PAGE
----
US and China's Trade Deficit Narrows by Almost 30 Billion


As the signing of Phase One nears, reports show the trade deficit is shrinking.

China’s widening surplus supplied ammunition to the US to start round after round of tariffs on the country’s goods to get Beijing to correct what it called unfair trade practices. The trend is set to reverse, with the two countries poised to complete the first phase of a trade deal.

Chinese customs data on Tuesday showed that the country had a trade surplus with the U.S. of $295.8 billion last year, compared with a record $323.3 billion in 2018. The figures represent China’s first full year of trade data since the trade war began.

China’s 12.5% decline in exports to the U.S. last year would have narrowed the U.S. deficit more, but Chinese imports from the U.S. dropped even faster. Beijing retaliated against Washington, imposing tariffs on American goods and directing state-owned companies to buy less from what had been its largest single-nation trading partner. China’s imports from the U.S. fell nearly 21%.

Now that China has promised in an imminent trade pact to buy more from the U.S., though it hasn’t specified by how much, its trade surplus with the U.S. should narrow further, economists say. Washington, has agreed to remove some of its tariffs on China. Still, 25% punitive levies on $250 billion in Chinese goods, or about half of what China sells to the U.S. each year, remain in place. That could continue to curb American demand for Chinese goods.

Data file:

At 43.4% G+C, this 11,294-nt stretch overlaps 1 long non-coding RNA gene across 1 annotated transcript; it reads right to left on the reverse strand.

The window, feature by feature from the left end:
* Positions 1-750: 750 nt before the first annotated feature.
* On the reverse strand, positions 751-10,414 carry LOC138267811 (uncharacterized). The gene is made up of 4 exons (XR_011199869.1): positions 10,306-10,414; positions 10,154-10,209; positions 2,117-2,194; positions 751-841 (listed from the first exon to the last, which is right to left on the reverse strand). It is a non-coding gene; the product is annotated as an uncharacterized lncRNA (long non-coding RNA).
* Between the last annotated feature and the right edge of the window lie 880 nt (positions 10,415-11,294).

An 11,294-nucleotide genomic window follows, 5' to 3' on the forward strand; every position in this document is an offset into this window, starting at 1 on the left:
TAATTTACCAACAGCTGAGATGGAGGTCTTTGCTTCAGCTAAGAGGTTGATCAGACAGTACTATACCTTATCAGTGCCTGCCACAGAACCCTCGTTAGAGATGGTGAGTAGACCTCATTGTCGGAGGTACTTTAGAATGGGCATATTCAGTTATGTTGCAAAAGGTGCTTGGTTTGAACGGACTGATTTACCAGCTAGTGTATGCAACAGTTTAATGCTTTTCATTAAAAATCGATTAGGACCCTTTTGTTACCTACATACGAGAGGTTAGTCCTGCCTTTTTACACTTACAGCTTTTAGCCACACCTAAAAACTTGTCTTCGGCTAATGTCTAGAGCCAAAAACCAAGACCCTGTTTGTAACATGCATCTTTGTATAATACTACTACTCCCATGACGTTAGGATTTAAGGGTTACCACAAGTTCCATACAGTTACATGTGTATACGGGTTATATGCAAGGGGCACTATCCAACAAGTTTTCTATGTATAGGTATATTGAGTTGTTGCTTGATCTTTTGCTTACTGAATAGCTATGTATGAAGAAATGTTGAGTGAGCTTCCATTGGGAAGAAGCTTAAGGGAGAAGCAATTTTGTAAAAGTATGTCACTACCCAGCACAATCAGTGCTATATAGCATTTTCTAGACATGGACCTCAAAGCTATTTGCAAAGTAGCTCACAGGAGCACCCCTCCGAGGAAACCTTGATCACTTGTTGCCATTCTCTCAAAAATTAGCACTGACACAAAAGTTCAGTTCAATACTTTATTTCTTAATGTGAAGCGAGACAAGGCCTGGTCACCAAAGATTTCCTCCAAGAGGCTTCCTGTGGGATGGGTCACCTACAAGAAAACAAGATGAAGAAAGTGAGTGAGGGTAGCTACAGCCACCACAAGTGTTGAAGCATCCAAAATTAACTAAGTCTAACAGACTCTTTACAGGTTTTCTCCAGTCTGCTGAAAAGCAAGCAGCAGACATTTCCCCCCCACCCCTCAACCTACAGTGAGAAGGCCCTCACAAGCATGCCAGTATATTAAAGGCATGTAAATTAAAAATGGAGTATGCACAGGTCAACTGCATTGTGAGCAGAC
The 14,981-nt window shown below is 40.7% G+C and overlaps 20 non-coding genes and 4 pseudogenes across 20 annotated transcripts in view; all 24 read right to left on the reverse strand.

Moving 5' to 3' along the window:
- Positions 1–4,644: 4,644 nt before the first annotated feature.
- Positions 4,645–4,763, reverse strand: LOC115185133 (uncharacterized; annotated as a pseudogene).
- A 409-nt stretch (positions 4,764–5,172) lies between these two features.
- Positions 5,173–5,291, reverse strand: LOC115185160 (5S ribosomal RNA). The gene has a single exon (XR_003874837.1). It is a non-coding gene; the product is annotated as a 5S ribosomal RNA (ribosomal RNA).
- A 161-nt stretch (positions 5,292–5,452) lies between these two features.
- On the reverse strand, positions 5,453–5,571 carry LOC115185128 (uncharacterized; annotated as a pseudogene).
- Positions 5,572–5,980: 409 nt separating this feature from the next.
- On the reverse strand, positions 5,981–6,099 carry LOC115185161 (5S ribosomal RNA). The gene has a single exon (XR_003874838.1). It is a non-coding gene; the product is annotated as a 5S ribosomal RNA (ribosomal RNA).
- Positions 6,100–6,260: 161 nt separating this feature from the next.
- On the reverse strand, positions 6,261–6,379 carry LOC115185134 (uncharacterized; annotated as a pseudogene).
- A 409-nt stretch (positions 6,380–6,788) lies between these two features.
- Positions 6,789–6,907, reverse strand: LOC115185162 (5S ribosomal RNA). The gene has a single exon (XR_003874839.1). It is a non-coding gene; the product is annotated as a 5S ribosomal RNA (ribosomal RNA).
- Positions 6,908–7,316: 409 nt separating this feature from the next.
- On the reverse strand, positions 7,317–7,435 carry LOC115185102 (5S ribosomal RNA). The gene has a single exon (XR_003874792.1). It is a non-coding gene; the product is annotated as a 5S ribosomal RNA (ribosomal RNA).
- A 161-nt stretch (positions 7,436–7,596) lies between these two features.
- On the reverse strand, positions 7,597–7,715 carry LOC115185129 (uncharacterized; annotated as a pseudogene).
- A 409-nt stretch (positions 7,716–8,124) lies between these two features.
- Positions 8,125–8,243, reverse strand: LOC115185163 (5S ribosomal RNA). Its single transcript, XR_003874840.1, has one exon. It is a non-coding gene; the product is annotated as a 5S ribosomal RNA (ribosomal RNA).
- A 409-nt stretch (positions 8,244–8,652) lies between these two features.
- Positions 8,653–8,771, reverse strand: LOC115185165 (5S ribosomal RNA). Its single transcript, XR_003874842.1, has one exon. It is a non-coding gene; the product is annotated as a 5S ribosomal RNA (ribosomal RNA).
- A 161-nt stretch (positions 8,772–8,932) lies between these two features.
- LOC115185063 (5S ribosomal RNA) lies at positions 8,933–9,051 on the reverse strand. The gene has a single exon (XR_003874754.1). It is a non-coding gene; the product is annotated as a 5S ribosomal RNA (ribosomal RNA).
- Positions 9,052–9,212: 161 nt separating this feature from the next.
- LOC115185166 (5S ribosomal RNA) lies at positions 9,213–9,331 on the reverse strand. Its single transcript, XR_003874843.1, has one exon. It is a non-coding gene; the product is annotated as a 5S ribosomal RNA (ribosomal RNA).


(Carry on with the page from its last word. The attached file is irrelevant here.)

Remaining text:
“The tariff rollbacks are fairly marginal compared with tariffs that remain in place,” Julian Evans-Pritchard, from Capital Economics, said of the U.S. concessions. “On the import side, China’s committing to quite a big step up.”

President Trump and Chinese negotiators are scheduled to sign their pact Wednesday in Washington. U.S. officials have said Beijing will increase purchases of U.S. goods and services by at least $200 billion over the next two years from 2017 levels.

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Economics, Finance and Investing